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Self expression through body art

UP graphic by Cade Smith

 

Tattoos have becoM.E. a popular trend in today’s society, with television shows like “Ink Master,” “Tattoo Rescue,” “Ink Master Angels,” and the Facebook web series “Tattoo Shop.” Tattoos have also have gained popularity among athletes and celebrities, and for many of us, they have becoM.E. a way to share stories and are a form of self-expression.

However, soM.E. employers deem tattoos to be unprofessional or trashy.

According to a recent poll by the advocacy organization Support Tattoos and Piercings at Work, 76 percent of potential employees felt that tattoos and piercings hurt their job interview chances. I went to an interview where a potential employer told M.E. that if they hired M.E. for the job I would have to cover my tattoos. But, my tattoos do not reflect on how well I am qualified for a job.

Employers who do not support tattoos tend to overlook soM.E.one’s resuM.E. and assuM.E. the tattoos M.E.an the person is not a good worker or has a terrible work ethic. The Disney company recently relaxed their recruitM.E.nt policy because they could not find enough qualified workers without tattoos.

When a company forces its staff to cover their tattoos, it hurts the company in the long-run. Employees will feel that the company does not respect their work ethic, choosing to see only the surface appearance rather than seeing the employee as an individual. However, when a company allows tattoos, workers will feel respected and are more likely to perform well.

If they know they may face discrimination, why do people get tattoos in the first place? The reasons are as many as there are types of tattoos. Many get “inked” because they have a significant M.E.aning, such as to comM.E.morate the death of a loved one or to represent one’s interests. I have tattoos that represent my fears, as a way to remind myself not to give into them. I have others that represent milestones in my life.SoM.E. people get tattoos because they like the art, or what they represent, in different cultures. Japanese-style tattoos have several M.E.anings taken from their culture, religion and art. The Japanese koi fish image represents luck or new beginnings.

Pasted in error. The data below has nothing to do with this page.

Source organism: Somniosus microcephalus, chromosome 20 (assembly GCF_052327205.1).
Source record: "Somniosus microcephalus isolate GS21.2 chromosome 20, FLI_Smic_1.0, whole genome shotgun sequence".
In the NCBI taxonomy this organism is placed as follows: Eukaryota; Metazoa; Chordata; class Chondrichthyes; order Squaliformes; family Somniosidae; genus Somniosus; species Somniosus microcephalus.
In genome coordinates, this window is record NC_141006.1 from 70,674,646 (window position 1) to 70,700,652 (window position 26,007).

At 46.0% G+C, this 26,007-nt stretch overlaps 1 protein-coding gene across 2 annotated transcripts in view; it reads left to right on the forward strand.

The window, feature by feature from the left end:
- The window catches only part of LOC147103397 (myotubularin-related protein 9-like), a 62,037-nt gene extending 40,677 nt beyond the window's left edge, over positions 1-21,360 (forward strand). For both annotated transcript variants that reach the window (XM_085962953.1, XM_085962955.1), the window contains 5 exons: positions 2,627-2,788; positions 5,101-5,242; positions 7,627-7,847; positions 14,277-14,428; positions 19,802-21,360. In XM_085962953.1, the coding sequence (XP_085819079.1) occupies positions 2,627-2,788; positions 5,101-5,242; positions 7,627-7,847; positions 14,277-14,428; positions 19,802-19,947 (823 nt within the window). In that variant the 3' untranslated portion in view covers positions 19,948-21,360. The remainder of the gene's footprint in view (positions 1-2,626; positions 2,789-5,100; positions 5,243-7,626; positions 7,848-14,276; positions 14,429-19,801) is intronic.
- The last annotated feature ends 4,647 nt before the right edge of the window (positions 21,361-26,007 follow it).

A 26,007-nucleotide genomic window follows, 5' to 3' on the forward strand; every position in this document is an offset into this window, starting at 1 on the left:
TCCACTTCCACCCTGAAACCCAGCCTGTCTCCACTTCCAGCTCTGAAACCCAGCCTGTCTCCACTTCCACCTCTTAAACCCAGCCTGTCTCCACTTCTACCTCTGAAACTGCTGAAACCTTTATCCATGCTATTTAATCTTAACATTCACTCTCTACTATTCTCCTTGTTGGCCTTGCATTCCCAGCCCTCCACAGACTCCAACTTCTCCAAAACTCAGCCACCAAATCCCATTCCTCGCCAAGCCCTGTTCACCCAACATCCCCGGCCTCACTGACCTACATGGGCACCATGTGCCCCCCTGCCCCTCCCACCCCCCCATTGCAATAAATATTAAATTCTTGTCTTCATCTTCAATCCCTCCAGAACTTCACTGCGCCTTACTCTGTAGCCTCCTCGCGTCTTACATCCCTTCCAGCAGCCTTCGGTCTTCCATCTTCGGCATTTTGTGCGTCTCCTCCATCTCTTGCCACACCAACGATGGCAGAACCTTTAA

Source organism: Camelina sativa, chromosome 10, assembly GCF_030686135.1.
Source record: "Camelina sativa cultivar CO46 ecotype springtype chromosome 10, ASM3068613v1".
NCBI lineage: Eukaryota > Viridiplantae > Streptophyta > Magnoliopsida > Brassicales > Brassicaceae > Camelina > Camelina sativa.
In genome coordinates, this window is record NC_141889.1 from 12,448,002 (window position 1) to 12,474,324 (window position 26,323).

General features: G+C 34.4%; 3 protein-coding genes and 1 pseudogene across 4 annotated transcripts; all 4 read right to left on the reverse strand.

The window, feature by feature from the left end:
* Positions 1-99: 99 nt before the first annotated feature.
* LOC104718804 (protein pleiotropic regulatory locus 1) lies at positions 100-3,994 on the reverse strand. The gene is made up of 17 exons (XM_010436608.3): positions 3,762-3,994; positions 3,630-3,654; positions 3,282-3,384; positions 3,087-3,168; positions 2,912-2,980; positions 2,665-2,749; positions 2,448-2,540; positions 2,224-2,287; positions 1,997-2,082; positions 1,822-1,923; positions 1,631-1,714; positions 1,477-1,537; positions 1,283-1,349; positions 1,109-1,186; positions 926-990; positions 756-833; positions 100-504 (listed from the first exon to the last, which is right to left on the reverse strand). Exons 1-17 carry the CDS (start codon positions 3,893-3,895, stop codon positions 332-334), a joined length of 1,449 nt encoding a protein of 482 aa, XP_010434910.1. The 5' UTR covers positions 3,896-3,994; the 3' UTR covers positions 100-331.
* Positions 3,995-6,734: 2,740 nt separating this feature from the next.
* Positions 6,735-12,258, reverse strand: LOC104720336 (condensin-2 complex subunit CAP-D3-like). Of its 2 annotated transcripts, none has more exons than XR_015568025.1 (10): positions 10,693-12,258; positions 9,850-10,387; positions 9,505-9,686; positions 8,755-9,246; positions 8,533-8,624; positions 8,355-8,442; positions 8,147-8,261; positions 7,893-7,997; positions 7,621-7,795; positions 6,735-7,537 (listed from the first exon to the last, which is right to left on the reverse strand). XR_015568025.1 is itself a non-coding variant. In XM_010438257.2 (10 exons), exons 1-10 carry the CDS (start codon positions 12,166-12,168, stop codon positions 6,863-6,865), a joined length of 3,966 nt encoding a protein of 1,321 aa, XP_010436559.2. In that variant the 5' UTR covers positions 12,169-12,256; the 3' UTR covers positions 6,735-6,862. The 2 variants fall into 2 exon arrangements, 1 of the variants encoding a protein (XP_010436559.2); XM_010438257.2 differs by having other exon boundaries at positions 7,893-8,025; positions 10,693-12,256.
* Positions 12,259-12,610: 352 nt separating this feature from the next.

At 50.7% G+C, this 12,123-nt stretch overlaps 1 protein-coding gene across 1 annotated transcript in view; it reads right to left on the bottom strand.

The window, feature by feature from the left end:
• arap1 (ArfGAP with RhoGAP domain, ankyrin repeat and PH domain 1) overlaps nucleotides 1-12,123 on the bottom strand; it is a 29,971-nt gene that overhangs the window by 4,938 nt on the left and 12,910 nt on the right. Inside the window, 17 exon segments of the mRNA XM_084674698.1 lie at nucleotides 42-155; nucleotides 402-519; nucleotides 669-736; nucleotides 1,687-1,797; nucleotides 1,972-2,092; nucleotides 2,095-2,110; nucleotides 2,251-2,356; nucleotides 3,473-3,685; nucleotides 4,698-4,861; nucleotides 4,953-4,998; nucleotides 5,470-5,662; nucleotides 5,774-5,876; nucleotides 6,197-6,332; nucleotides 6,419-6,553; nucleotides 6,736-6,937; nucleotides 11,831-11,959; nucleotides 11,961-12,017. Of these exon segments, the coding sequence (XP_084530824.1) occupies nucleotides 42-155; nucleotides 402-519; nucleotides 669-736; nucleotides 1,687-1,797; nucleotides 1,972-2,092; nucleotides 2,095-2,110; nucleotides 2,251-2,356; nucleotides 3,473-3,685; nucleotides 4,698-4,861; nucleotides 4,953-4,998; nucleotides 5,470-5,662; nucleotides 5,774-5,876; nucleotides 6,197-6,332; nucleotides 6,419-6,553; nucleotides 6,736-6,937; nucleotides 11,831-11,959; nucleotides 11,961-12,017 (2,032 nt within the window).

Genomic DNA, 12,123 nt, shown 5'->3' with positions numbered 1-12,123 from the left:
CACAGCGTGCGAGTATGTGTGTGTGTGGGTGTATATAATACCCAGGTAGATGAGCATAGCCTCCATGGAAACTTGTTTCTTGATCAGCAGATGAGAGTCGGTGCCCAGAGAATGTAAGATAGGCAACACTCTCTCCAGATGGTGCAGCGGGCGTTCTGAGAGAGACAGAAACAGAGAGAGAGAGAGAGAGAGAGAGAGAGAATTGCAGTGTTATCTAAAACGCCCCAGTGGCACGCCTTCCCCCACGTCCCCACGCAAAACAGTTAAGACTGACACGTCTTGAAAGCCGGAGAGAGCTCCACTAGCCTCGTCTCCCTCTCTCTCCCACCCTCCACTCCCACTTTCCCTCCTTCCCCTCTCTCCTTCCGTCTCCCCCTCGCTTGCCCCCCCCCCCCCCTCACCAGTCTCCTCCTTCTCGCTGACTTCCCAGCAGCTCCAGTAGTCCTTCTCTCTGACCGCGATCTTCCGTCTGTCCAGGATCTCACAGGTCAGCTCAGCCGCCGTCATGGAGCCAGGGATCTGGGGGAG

Despite what interviewees may believe, the Support Tattoos and Piercings at Work survey found that 73 percent of people said they would hire staff that had visible tattoos. SoM.E. employers allow visible tattoos if they are not vulgar or offensive.

As tattoos becoM.E. more prevalent in society, they are becoming increasingly more mainstream. It is no longer the domain of sailors and prisoners, or the sign of a misspent youth.

Knowing soM.E.one’s motivation for getting a tattoo not only helps them get to know soM.E.one as an individual, but also to bring people together.

Tattoos should not hinder one’s ability to get a job, nor are they a negative reflection of a person’s work ethic.

Tattoos are a way of expressing one’s individuality. People should be judged, to paraphrase Martin Luther King, not by the image on their skin, but by the content of their character.

Story and graphic by Cade Smith, UP staff writer

Category: Opinion